Growing up a troubled boy in Ahmad Ibrahim Secondary School, Mr Danial Sadely often found himself in strife for being disruptive.
Diagnosed with attention deficit hyperactivity disorder around the age of 13, he said he did not think about others. After going through unsuccessful counselling sessions, he was sent to Equal-Ark.
Using horses, the charity, located in the National Equestrian Park off Thomson Road, helps vulnerable young people remain engaged in the community through education and employment.
"I was super scared," he recalled. To him, the horses seemed like "monstrous" animals that could run over him at any time.
There, Mr Danial, now 21, said that controlling his behaviour took on a new importance. "We were scared around the horses and we didn't want to scare them, so we tried to control ourselves."
But then he built a special bond with a pony, Tata.
REVEALING THE INNER SELF
The horse becomes like a mirror. It's a mirror of yourself... of your issue that you're having in your life.
MR NG TZE YONG, chief executive of Equal-Ark, on why horses and ponies make for sensitive therapy animals. PEOPLE-LOVING PONY
He's enormously generous as a pony. He's patient, giving, attentive and sensitive. And he yearns for companionship - people companionship.
MS MELISSA TAN, an Equal-Ark board member, on why Tata is such a good therapy animal.
MAN'S BEST FRIEND
He tends to be very happy when he sees his friends... walking by. Sometimes, when I walk the other horses, he'll just pop out his head (from his stable) like, 'Hey!' He's very friendly. He can't be alone.
MR DANIAL SADELY, who built a special bond with Tata.
Tata was first a polo pony, then joined Jurong Bird Park in 2013 to perform in its Kings of the Skies show. It had to find a new home when the show's format changed.
Last November, it was taken in by Equal-Ark to begin a new life.
Mr Danial, who went through Equal-Ark's rehabilitation programme and liked it so much he now works for it, said of Tata: "He tends to be very happy when he sees his friends... walking by.
"Sometimes, when I walk the other horses, he'll just pop out his head (from his stable) like, 'Hey!' He's very friendly. He can't be alone."
Mr Danial also revealed that his favourite moment was two or three days after the pony joined Equal- Ark, when he called the pony's name and Tata came up to him.
He added, laughing: "But if my colleagues called him, he wouldn't come out."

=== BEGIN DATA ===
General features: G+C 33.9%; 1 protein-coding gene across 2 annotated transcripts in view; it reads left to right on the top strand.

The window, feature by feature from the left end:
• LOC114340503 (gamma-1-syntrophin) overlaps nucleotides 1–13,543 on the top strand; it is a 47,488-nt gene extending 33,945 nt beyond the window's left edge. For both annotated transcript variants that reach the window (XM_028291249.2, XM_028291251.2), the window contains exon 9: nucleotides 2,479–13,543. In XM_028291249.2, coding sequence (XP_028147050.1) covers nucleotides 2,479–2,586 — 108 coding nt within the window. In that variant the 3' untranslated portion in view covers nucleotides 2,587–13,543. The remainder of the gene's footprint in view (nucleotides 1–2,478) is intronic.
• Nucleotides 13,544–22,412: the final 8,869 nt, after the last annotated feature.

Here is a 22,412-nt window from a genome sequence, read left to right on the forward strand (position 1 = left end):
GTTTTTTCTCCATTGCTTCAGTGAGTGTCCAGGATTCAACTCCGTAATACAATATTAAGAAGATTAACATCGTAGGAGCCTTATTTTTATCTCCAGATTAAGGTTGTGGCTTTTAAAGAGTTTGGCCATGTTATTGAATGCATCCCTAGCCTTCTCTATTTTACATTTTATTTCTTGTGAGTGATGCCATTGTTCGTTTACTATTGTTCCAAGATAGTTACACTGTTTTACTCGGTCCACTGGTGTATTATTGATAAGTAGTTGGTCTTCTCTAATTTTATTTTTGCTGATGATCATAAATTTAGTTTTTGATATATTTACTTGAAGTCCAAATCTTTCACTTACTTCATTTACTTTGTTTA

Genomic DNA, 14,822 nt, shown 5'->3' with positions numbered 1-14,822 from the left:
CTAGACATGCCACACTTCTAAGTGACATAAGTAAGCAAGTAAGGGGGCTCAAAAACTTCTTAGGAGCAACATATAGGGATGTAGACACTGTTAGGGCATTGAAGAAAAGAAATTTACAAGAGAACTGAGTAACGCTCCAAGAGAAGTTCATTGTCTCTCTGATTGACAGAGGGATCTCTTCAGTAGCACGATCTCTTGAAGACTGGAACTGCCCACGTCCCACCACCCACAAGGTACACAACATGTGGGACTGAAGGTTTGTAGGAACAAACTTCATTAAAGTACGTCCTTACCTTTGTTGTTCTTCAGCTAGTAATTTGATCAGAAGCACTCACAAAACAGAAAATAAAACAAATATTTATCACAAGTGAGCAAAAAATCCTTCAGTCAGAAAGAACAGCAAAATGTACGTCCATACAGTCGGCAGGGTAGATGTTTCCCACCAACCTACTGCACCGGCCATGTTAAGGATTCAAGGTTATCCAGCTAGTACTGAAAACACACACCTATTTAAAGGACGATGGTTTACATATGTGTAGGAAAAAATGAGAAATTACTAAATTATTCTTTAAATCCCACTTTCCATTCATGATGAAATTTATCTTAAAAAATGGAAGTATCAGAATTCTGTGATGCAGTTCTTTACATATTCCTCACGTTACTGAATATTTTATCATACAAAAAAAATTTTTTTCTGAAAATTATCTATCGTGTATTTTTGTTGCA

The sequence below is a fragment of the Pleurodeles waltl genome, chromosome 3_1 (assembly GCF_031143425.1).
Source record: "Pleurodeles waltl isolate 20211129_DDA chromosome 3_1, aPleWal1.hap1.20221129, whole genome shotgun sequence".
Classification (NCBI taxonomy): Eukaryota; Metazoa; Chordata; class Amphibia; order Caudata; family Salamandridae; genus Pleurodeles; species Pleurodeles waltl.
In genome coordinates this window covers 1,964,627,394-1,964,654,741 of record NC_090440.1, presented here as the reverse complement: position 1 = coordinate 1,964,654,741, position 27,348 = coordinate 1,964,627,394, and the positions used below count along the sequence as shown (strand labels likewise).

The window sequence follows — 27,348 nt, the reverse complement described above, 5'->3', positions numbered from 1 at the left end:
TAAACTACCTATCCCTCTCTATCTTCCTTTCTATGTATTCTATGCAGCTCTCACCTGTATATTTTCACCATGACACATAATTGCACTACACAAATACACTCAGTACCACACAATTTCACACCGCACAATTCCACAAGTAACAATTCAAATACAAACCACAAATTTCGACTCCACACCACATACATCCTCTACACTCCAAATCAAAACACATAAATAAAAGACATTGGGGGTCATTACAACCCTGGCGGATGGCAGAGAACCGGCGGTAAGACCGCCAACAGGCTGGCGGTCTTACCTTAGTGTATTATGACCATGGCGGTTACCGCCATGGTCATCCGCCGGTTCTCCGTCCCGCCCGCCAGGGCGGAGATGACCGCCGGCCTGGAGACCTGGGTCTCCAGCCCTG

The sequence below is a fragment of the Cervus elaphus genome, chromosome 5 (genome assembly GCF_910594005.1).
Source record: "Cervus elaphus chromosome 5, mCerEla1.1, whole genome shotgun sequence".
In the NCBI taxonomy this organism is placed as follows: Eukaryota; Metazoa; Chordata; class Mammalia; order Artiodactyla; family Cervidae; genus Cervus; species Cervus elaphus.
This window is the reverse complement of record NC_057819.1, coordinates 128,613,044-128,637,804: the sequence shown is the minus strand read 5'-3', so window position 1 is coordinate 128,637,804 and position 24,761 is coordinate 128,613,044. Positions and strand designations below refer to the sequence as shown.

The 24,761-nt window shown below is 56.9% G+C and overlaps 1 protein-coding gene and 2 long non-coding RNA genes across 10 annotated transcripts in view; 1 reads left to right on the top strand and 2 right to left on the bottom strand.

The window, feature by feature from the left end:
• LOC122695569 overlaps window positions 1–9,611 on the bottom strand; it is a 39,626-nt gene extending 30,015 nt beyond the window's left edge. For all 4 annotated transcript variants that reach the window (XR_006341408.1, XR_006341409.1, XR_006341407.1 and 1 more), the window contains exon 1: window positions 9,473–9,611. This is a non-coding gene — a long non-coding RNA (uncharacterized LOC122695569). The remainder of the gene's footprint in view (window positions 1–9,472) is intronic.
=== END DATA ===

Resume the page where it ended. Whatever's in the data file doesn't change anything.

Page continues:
Through grooming, feeding and taking care of the 13-year-old pony, young people develop social skills and learn how to handle their emotions in a unique programme called equine-assisted learning.
It is a form of therapy Tata is particularly well suited for.
"He's enormously generous as a pony. He's patient, giving, attentive and sensitive," said Equal-Ark board member Melissa Tan.
"And he yearns for companionship - people companionship."
Despite the organisation's thin resources, Equal-Ark thought Tata would be very good with young people, and took it in.
Tata has an old injury from its polo days, and maintaining it will cost around $12,000 a year - excluding medical bills - so Equal-Ark has set up an online fund-raiser.
Chief executive Ng Tze Yong, 36,said horses and ponies, as "hyper-vigilant" herd animals, are very sensitive to emotions.
They can detect whether someone approaching them is nervous or angry.Mr Ng said this is why one needs to be confident with them.
"The horse becomes like a mirror. It's a mirror of yourself... of your issue that you're having in your life."
Mr Danial's experience bears this out.
He said when he worked with Astro, a "hyperactive" former race horse at the charity, he realised that whatever difficulties he was facing reflected the hardships he must have caused his parents.
"That's where... responsibility came, and I realised that what I had been doing was actually quite tough for them."
Because of his experience with Equal-Ark, his condition is now manageable.
"I really learnt a lot from the stables. Not just in my work life, but... in my outside life as well."